Date: December 17th, 2009
Article by: Nathan Glentworth (Owner / Head Editor)
Product was submitted by: Zalman USA
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PRODUCT WALKTHROUGH & PICTORIAL
So let's briefly walk through this product.
Starting from the bottom and moving up, we first set our eyes on the pure copper base and the five attached 8mm heatpipes. That is two more than what I see attached to most other popular coolers on the market today. More heatpipes mean a faster ability to extract heat from the processor surface and thus allowing the large amount of surface area to dissipate it through the fan's airflow.
A lot of coolers I personally have reviewed previously for some reason didn't have a smooth surface for better contact between the cooler and the processor heatspreader. Some marketing people even tried to state that having ridges on the lower cooler surface really didn't affect the cooling ability. But you and I know better than this.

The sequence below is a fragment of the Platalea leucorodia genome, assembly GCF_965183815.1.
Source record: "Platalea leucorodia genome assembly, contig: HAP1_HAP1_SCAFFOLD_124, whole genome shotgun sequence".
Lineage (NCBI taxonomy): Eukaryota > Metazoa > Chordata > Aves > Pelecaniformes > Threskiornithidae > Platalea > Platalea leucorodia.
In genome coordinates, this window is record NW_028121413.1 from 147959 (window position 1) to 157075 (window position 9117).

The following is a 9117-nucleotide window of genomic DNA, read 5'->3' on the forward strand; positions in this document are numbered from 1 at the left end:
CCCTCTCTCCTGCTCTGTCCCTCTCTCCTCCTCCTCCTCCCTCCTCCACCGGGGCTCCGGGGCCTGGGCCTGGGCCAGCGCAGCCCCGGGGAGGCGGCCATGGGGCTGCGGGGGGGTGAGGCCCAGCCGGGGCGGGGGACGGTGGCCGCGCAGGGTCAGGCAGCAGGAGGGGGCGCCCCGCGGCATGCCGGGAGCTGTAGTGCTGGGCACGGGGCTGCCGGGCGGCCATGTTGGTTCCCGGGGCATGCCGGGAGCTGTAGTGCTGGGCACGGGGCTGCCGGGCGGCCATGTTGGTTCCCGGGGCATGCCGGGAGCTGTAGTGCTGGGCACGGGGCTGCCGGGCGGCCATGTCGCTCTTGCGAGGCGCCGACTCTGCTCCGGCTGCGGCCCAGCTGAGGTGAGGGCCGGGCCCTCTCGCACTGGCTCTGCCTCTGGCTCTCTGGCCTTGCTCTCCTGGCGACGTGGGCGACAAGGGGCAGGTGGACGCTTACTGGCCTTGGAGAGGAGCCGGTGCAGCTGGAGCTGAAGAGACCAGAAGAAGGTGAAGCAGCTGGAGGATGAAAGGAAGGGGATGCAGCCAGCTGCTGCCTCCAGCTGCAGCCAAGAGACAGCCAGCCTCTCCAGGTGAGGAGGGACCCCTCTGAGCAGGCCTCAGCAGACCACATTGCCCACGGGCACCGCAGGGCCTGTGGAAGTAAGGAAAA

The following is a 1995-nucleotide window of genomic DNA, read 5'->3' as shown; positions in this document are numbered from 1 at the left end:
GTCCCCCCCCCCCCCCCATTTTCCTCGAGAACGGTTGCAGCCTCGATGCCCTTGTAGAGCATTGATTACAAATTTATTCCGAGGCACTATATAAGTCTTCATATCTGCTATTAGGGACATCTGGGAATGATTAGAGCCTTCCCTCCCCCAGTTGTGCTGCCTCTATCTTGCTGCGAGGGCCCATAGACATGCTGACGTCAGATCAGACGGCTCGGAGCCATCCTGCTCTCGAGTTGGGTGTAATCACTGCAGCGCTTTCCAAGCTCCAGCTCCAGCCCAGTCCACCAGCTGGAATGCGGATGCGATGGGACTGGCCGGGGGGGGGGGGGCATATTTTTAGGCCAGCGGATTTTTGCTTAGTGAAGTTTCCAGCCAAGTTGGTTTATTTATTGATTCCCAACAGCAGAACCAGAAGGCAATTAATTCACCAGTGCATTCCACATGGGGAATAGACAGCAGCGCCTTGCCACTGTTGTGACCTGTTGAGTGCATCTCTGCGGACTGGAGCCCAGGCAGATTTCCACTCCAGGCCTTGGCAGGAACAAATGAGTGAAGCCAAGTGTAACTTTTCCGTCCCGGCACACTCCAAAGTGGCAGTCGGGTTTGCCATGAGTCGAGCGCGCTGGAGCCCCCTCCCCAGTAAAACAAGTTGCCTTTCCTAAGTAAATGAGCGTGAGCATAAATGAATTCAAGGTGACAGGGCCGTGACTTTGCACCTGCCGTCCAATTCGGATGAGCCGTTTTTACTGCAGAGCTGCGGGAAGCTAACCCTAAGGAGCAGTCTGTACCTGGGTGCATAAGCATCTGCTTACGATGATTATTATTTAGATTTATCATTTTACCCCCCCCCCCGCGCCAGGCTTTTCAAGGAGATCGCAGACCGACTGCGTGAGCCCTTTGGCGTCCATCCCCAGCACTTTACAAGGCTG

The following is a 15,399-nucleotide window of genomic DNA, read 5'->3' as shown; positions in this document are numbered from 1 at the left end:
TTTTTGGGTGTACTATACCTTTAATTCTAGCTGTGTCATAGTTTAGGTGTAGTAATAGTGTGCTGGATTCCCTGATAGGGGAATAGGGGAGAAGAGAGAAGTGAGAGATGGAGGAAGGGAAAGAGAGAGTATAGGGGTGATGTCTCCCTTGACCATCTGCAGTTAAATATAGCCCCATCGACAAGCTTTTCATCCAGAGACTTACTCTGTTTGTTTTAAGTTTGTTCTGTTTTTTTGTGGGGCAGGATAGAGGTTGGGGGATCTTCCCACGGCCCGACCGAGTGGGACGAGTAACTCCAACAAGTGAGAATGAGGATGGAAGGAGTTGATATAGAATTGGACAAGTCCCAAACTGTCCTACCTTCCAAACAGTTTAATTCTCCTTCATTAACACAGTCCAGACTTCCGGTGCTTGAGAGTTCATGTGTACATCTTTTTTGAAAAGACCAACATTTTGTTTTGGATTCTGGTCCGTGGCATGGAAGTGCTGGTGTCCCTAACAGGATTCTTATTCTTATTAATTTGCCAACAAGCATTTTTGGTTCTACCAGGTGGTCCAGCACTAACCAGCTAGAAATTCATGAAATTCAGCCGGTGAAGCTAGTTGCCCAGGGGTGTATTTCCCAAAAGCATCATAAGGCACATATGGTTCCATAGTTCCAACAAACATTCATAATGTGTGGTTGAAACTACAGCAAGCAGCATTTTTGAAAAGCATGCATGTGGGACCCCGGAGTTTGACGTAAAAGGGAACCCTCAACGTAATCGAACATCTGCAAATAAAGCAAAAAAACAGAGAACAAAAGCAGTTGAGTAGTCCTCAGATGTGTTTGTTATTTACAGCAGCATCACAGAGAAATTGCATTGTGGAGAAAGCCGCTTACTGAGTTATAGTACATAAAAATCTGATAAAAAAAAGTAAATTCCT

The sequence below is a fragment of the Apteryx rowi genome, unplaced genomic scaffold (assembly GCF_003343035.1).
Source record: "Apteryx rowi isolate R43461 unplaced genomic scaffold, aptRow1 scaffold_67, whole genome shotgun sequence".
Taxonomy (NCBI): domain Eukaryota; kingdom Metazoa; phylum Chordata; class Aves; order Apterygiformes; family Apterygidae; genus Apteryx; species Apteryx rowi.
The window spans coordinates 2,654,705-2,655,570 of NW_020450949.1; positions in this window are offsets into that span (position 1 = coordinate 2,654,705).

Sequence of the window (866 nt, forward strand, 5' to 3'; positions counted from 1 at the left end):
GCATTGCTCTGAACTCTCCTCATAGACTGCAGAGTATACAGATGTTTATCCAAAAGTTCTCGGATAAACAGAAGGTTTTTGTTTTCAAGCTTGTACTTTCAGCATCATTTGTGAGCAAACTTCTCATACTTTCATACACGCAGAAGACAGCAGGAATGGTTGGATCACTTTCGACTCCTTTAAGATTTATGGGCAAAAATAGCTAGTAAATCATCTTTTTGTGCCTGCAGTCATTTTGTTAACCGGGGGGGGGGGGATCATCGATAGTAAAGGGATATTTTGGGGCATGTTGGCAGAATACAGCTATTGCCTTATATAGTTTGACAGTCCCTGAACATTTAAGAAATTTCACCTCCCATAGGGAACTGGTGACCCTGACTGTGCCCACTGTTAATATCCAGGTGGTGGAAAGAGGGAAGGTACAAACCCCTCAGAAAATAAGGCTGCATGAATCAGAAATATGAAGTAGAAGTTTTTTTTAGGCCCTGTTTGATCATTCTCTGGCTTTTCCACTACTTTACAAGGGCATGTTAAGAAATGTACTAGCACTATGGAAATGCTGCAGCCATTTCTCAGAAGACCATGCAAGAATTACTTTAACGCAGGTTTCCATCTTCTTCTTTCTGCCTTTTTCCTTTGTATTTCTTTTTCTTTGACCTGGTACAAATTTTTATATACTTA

Taking one look at the photo above will show you how a surface should be prepared. This has to be one of the best finest polishing jobs I have ever seen on a processor cooler base. I could shave in my reflection if I needed to. The polish is nothing less than a mirror finish.
The heatsink has a tremendous amount of surface area which measures in at 6817 square centimeters or 1050 square inches. That is a lot of area to get rid of heat from only one processor. In my honest opinion, this cooler is so large, I bet you theoretically it has enough surface area to cooler two or even more processors. The fan should have no sweat getting rid of the heat being radiated from such a large area.
Speaking of the fan, the 120mm fan is not 4pin PWN speed controlled other than when you choose to override the speed through the provided Fan Mate 2 controller. At its lowest speed it spins at 700rpm and is undetectable and at full speed it is 1400rpm and only 26dBa. To my ears, even 26dBa is silent. Settling for the fastest speed would not even be detected once this cooler was installed in a decent well made case.